Vodafone and the owner of Three UK are in talks about a potential mega-merger that would create Britain’s biggest mobile operator.
Vodafone and CK Hutchison, the parent company of Three UK, have long been considered potential merger candidates after a wave of consolidation in the UK and European telecoms sectors in recent years.
“Vodafone confirms that it is in discussions with CK Hutchison Holdings in relation to a possible combination of Vodafone UK and Three UK,” the company said in a statement. “The envisaged transaction would involve both companies combining their UK businesses, with Vodafone owning 51% and our partner CK Hutchison owning 49% of the combined business.”
The first admission of talks between the two companies follow the French telecoms billionaire Xavier Niel and the Swedish activist investor Cevian taking stakes in Vodafone, where shares have more than halved since 2018. Shares were up 2% on Monday.
Hong Kong-based Hutchison has been exploring a sale, having failed to grow Three UK, which launched more than two decades ago, to the scale of the biggest players Vodafone, EE and O2.
In February, Nick Read, the chief executive of Vodafone, said he had entered talks with rivals in its biggest markets to strike deals with “speed and resolve”, arguing that the European telecoms industry must consolidate to create more profitable businesses that are more attractive to investors.
Vodafone said a deal to create a new telecoms group – Vodafone UK and Three UK would be the largest mobile operator by customer numbers – is necessary given the huge costs of rolling out and maintaining new 5G networks.
“The conditions to ensure thriving competition in the market need to be nurtured, otherwise the UK is at risk of losing the opportunity to be a 5G leader,” Vodafone said. “As Ofcom has identified, some operators in the UK – Vodafone UK and Three UK – lack the necessary scale to earn their cost of capital. By combining our businesses, Vodafone UK and Three UK will gain the necessary scale to be able to accelerate the rollout of full 5G in the UK and expand broadband connectivity to rural communities and small businesses.”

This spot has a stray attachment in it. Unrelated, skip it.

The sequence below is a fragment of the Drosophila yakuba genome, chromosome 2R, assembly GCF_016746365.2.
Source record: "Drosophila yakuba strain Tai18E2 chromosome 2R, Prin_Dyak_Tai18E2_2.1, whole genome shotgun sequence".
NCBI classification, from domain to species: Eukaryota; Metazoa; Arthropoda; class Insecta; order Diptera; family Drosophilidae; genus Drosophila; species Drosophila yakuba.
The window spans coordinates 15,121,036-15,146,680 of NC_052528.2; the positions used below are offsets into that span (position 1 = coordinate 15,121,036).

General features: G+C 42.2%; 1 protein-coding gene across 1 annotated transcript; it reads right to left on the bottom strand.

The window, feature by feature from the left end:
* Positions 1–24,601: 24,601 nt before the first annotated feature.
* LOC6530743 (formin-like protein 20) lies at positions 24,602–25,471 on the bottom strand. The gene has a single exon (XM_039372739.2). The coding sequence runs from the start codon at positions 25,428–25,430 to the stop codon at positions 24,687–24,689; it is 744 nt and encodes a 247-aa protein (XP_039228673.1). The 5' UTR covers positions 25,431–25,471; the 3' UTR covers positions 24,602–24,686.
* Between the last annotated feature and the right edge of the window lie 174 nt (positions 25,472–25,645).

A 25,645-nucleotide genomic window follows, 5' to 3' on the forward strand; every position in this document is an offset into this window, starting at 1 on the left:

The merger would be subject to an in-depth investigation by the Competition and Markets Authority. However, Vodafone pointed out that BT bought the mobile operator EE in 2015 while Virgin Media and O2 merged in 2020.
“The merged business would challenge the two already consolidated players for all UK customers and bring benefits through competitively priced access to a third reliable, high quality, and secure 5G network throughout the UK,” Vodafone said.
In February, Ofcom, the UK telecoms regulator, paved the way for a potential Vodafone-Three deal by dropping its long-held belief that a merger between any of the UK’s big four mobile operators should be blocked at all costs.
Ofcom changed its stance, saying that any potential merger would be “informed by the specific circumstances of that particular merger, rather than just the number of competitors”.
The regulator has previously explicitly stated in its annual plans that the UK market needs four leading mobile players to operate efficiently.
The UK’s four biggest operators are O2, which is part of Virgin Media O2, with 34 million customers; BT-owned EE, which has 26 million; Vodafone UK at 18 million; and Three UK with 9.3 million.